until my body had nothing more to give than just water.
Depression kicked into high gear. My mind was rebelling. I was in a very dark place, but on the surface, I tried to keep appearances by going to the gym, although secretly, I had decided that I didn’t like my body and that it may never change. But, just as I gave up, to my dismay, after 2-3 years of weekly allergy injection treatments, my parents and I discovered that the shots the specialized allergist was giving me, was filled with steroids. The inflammation? The bulking up? The exponential weight gained? We stopped the treatments immediately, but I was left to face the damage that was done by the doctor and me.
It took about 10 years to reverse the damages the allergy treatments did to my body and on my metabolism. Which were only amplified by the injuries I caused that were more than just physical. I had broken myself down, mentally and emotionally. In my efforts to pick up the pieces, I did try to return to ballet. Too ashamed to return with my tails between my legs to Régine’s academy, I went to Lynn Williams Rouzier Dance Institute instead. My attempt quickly fizzled. Not just because I was too hard on myself for not having the same capabilities as I did when I was younger, but because Lynn would hold the shadow of my former dance teacher and training over my head, in order to compare and scale me up to all the dancers at her academy. Although I hung back my dancing shoes after that experience, Lynn’s pestilence was an ode to the great ballet training I had received. But, it was also a bigger testament than I thought. I later learned that Régine, the headmaster herself, —a woman, leader and dancer I held in high-regard— believed I was a dancer with great potential and was saddened to see me leave the academy when I was 13. I was humbled. I felt for the first time, beyond what I had assumed, my love for dancing was seen, felt and validated by one of the greatest.
I still miss the rhythmic cadence… Patati, patata, patati, patata… of the pas de bourré as I used to watch myself in the mirror of the dance class Chez Régine with that internal smile that lifted my cheeks. I miss the care with which I carefully put on my tights and leotard to get ready for ballet class. I miss the elegance of gently pulling back my hair into a high bun. I miss standing-up tall, straight, shoulders back as I navigate from the dance floor to the real world with the pride of a ballerina. I miss the grace of every gesture speaking without words. I miss the freedom of laying it all out on the dance floor. I miss the discipline of being responsible for my own body.
I had relinquished all responsibility for myself. From my body to my hair, to the way I dressed, I have been rebelling continuously with my body since I was a teen. Desperately looking to find my rhythm again. In the process, I broke a few toes. In truth, I lost touch with more than just my body and my emotions. I ultimately lost touch with my Spirit. It sounds cliché, I know, but I really lost touch with the small things that make life real…I stopped taking care of myself. I stopped doing the small stuff I enjoyed, and that brought me small thrills, like fluffing my afro, shinning my nails, pepping my heels and pimping my outfit. I stopped wanting to look good for myself “Like I know I have it like that”. I just completely stopped looking at myself. Reasoning with myself that it was superfluous to do so, and created all kinds of excuses. But I wasn’t listening to the undertones of my spirit rebelling, whispering “Well-being is beautifully personified in every aspect of your life.” Oh! how deeply I wounded myself in my own rebellion. I hadn’t realized how intertwined the body was to everything.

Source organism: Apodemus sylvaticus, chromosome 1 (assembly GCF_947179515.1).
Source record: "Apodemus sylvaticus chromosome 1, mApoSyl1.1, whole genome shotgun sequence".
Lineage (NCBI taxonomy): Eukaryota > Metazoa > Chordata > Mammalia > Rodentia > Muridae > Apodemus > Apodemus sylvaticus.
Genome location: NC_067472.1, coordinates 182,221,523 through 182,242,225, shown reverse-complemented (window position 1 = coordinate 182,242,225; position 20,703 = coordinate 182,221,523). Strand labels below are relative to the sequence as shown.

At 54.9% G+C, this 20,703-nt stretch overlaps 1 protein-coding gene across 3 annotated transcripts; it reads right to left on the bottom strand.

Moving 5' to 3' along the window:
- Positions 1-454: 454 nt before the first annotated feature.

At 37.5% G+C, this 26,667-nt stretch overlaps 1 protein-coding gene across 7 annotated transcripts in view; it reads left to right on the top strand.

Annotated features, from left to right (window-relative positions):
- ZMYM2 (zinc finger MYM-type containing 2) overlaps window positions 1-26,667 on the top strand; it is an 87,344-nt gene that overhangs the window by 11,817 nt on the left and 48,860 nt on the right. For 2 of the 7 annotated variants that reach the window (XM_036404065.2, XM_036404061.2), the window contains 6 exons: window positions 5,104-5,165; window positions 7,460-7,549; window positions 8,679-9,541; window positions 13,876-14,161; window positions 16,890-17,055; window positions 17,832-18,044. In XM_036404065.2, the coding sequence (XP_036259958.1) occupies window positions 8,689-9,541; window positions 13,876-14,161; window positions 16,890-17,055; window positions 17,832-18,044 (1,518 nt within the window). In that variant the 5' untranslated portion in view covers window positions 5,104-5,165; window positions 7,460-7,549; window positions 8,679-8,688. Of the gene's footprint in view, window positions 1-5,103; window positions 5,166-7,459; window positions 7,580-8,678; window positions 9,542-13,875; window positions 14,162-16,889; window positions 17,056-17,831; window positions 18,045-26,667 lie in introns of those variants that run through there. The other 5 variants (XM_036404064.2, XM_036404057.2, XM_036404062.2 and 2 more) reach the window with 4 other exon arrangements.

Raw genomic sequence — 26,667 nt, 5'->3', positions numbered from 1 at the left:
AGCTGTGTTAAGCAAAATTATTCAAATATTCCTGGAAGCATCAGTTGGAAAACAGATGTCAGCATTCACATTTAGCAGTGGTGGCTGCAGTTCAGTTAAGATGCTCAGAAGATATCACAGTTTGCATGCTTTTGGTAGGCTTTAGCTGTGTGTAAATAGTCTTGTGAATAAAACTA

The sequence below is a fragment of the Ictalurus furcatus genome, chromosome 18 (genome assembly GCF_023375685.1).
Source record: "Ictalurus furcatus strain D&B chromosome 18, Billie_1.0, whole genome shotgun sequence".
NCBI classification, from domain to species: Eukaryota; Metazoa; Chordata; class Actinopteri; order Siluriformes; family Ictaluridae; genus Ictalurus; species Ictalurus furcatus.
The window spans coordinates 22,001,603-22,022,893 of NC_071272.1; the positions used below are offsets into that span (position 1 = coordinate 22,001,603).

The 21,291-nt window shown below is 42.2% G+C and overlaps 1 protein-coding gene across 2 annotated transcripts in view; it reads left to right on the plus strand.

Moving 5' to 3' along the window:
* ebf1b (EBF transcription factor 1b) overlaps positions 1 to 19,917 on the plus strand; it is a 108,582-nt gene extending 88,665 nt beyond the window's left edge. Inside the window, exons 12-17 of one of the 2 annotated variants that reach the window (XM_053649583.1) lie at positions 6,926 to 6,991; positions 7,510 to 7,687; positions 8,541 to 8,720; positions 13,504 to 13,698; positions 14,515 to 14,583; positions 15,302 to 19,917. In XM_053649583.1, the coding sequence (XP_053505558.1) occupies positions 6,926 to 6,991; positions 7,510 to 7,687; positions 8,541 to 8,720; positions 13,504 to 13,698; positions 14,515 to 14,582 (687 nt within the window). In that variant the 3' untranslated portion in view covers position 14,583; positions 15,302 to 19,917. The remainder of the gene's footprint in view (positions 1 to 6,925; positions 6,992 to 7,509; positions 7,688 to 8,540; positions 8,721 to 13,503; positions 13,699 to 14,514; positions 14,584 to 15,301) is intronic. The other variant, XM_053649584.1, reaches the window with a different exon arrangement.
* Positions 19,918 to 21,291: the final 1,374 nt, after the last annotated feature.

I still miss the rhythmic cadence… Patati, patata, patati, patata.
A few years ago, I went into the Mapou Martial Arts Academy boxing gym priding myself at being an adrenaline junkie. I was exercising twice a day, six times a week, lifting weights doing CrossFit, spinning class, jogging, and was still left with energy to spare. I had done some boxing prior, first time, as a motivation for my husband to exercise by creating an activity we could do together; the second time, to “lose weight.” I enjoyed it, I realized I could pack a punch, but also felt my POW wasn’t being used properly. I joined the academy with the intention to release some pint up adrenaline, and to learn how to better use that punch. More than a coach, trainer, teacher... Coach was a mentor on and off the mat. More than boxing, I learned to face myself, my fears, and how to channel my energy physically, mentally and emotionally. Coach also encouraged us to follow other disciplines, whether it was yoga to be nimbler and spiritually strong, or weightlifting & running to build up our strength and endurance. A great Coach is also a life coach, who teaches you to understand yourself so you can comprehend how everything is connected. Some of the lessons I got right away, and others I am still unpacking today. Boxing is an uncommon workout choice for women in Haiti. It was obvious because we were just a few women in the academy; two consistent and others swaying by according to the trends. It wasn’t deemed a proper sport for women to tussle in the ring with men and get hit. The fear of getting hit was real! I won’t lie about that, and there were surely other ways to get a workout and life lessons. But for me, I discovered “the real fear is not in getting hit, but in not being sure if you have what it takes to stand back up after you do.” But, I am still standing.
“Float like a butterfly, sting like a bee. The hands can’t hit what the eyes can’t see” - Muhammad Ali.
I may not be boxing in a ring right now, but I learned how to box in life. Despite the cuts and bruises, I have inflicted on myself throughout the years, I am now helping my body and everything that comes with it, RECOVER. Learning to navigate still waters and to flow down streaming rivers. From ballet to boxing, I have learned that exercising and physical activities are about more than just the body. It’s about finding balance in all that you are, so you can truly rise up to be all that you are. I can remember how one day it just clicked for me. The day I finally gave myself permission to take care of myself and began with the small significant things to let myself know “I got you, I see you, I love you.” But I am still a work in progress.
Today, I may not see a ballerina reflected in the mirror, but I am realizing that the swan is Me. I am growing into Me. The real grace behind the ballerina. And as Muhammad Ali — one of the greatest fighters of all time, on and off the ring, on and off the stage — once said, I feel I am “Float like a butterfly, sting like a bee. The hands can’t hit what the eyes can’t see.” I am starting to see the real me beyond what I just see. I am a swan, restoring her wings, about to take flight.